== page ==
[Tibeto-burman-linguistics] SLE workshop proposal on using legacy materials for contemporary description/documentation

Aimée Lahaussois aimee.lahaussois at linguist.univ-paris-diderot.fr
Tue Sep 26 08:09:37 UTC 2023

Dear all

The next European Linguistics Society (SLE) conference will be held in Helsinki, August 21-24th, 2024.

I would like to propose a workshop on the challenges and potential benefits of using older descriptive materials to complement our own field data as part of a description/documentation project.

If interested, please let me know by November 6th.

Best regards

Legacy materials as data sources for language description and documentation
For linguists engaged in language description and documentation, the multiple crises of the last few years have in some cases made access to field sites difficult. This has often led to a renewed interest in mining earlier descriptive materials to complement field data collected in person. Such legacy sources, which can result from colonial, missionary, scientific enterprises, among others, can be challenging to use for a number of reasons: modern-trained linguists may question their reliability and methodological biases, and be faced with unfamiliar terminology, ontological systems, frameworks, presentation style, typographies, etc. 
Yet these materials can often contribute in a tangible way to contemporary language analyses: they may contain data which can provides insights for diachronic work; otherwise inaccessible lexical data; textual materials in registers or genres missing from the contemporary corpus; morphological data necessary to complete paradigms. At the meta-grammaticographical level, these resources are likely to inform us about earlier data collection methodology, the development of data annotation and glossing practices, the evolution of grammatical categories and their interrelations, approaches to language description (and notably the question of onomasiology vs. semasiology), and the changing place of the various subfields of linguistics in descriptive work, among others.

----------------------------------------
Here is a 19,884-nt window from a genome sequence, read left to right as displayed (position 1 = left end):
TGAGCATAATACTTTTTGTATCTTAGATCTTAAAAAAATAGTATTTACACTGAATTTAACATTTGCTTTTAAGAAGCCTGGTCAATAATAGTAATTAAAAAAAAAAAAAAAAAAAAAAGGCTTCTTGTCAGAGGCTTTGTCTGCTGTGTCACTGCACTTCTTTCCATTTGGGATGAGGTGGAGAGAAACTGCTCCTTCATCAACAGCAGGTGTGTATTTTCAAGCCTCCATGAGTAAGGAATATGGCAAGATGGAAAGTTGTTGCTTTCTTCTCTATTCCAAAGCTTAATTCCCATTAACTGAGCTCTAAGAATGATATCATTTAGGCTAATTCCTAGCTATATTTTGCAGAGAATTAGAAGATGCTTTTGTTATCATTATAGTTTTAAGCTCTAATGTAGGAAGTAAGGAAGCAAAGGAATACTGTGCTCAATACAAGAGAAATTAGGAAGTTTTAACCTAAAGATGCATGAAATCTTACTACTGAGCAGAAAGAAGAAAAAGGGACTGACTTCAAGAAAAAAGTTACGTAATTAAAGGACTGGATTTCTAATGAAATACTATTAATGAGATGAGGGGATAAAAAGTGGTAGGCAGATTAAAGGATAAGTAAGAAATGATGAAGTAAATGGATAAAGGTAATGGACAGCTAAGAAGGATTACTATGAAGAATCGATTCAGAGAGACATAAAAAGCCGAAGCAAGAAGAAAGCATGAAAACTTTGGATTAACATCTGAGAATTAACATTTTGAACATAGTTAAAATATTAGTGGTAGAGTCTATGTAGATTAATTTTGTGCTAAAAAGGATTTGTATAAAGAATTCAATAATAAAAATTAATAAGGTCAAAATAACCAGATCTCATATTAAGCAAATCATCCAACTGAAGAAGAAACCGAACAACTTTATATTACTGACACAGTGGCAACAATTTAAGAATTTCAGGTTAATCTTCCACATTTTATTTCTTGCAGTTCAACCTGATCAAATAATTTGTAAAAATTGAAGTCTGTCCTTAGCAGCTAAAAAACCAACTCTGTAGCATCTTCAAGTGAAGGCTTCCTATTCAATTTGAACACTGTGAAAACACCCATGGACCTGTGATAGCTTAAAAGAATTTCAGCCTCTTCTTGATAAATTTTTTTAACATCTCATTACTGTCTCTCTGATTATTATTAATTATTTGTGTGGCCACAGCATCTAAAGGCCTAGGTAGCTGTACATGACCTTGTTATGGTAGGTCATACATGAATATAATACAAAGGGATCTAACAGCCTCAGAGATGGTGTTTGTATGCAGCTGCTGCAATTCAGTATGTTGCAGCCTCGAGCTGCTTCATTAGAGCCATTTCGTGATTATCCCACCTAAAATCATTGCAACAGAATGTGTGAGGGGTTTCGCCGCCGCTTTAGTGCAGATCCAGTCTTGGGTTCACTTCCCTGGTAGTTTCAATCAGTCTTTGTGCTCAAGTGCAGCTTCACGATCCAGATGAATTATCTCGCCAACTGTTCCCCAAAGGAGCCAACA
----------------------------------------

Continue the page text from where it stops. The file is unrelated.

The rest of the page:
Some of the questions we will explore during this workshop are:
·      What specific issues have descriptive linguists been faced with in using older materials? What solutions have they arrived at to resolve such issues?
·      What sorts of elements can be gleaned from the use of such older materials, in terms of the evolution of the practice of grammar-writing and the methodology of data collection?
·      What solutions can historians of linguistics, who are deeply familiar with such materials, bring to the table, through collaboration with descriptive linguists and typologists, to make the materials more accessible?
·      What does using older descriptive materials reveal about our current perspectives on what makes a “good” grammatical description?

If interested, please send 300-word abstracts to aimee.lahaussois at cnrs.fr by November 6th.

Aimée Lahaussois
[‘ɛmɛj ~ eme laoswa]

Researcher in Linguistics
Director of the Paris Graduate School of Linguistics, https://paris-gsl.org/index.html

Histoire des théories linguistiques
CNRS & Université Paris Cité


tel. (33)

> On 23 Sep 2023, at 11:20, Randy J. LaPolla <randy.lapolla at gmail.com> wrote:
> Hi All,
> Prof. James A. Matisoff (Jim), has asked me to also circulate his paper for the ICSTLL in Thailand starting Oct. 10.
> Randy
> <Matisoff 2023 Historical Semantics for Bgk ICSTLL.PDF>
> _______________________________________________
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